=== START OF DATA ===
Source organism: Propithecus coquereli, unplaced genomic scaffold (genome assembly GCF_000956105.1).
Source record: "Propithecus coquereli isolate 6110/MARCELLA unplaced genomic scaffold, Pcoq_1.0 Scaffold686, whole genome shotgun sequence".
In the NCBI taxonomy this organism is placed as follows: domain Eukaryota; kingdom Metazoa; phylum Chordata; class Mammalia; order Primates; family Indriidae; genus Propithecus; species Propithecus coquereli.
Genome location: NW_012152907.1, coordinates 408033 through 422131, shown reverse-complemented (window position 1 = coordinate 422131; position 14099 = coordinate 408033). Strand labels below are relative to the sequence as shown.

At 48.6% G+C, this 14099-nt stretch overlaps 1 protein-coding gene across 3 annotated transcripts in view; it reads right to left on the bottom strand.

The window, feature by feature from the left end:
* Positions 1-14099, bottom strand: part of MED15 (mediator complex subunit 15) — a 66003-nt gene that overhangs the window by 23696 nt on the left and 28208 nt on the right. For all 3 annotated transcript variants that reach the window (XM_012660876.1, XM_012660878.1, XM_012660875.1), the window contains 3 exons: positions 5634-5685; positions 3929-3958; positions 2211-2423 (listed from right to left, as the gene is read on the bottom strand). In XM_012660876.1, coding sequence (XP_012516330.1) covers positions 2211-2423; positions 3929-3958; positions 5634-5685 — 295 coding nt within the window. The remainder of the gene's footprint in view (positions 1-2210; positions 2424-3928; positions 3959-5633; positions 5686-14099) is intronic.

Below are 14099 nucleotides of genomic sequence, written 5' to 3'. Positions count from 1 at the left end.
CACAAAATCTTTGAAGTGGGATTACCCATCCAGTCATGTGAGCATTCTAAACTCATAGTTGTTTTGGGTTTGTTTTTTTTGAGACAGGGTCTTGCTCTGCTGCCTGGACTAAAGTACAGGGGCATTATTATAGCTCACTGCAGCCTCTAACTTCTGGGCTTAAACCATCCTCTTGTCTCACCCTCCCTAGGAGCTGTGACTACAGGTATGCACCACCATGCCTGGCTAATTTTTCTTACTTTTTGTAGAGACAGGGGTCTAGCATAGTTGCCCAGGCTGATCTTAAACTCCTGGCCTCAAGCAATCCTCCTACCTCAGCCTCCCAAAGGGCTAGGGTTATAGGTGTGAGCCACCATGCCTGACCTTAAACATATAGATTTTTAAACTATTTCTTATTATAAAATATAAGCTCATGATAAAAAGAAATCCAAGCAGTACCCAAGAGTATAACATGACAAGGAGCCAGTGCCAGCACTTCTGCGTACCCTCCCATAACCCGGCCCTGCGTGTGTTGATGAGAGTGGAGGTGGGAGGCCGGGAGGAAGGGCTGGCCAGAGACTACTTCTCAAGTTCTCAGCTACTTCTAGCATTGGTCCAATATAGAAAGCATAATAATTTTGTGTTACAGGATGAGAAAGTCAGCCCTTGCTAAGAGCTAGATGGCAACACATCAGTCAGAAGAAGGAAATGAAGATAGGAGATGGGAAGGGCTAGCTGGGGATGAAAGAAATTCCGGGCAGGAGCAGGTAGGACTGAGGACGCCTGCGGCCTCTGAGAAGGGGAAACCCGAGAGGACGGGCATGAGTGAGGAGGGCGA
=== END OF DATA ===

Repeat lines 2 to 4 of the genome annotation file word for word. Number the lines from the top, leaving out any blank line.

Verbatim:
Source record: "Propithecus coquereli isolate 6110/MARCELLA unplaced genomic scaffold, Pcoq_1.0 Scaffold686, whole genome shotgun sequence".
In the NCBI taxonomy this organism is placed as follows: domain Eukaryota; kingdom Metazoa; phylum Chordata; class Mammalia; order Primates; family Indriidae; genus Propithecus; species Propithecus coquereli.
Genome location: NW_012152907.1, coordinates 408033 through 422131, shown reverse-complemented (window position 1 = coordinate 422131; position 14099 = coordinate 408033). Strand labels below are relative to the sequence as shown.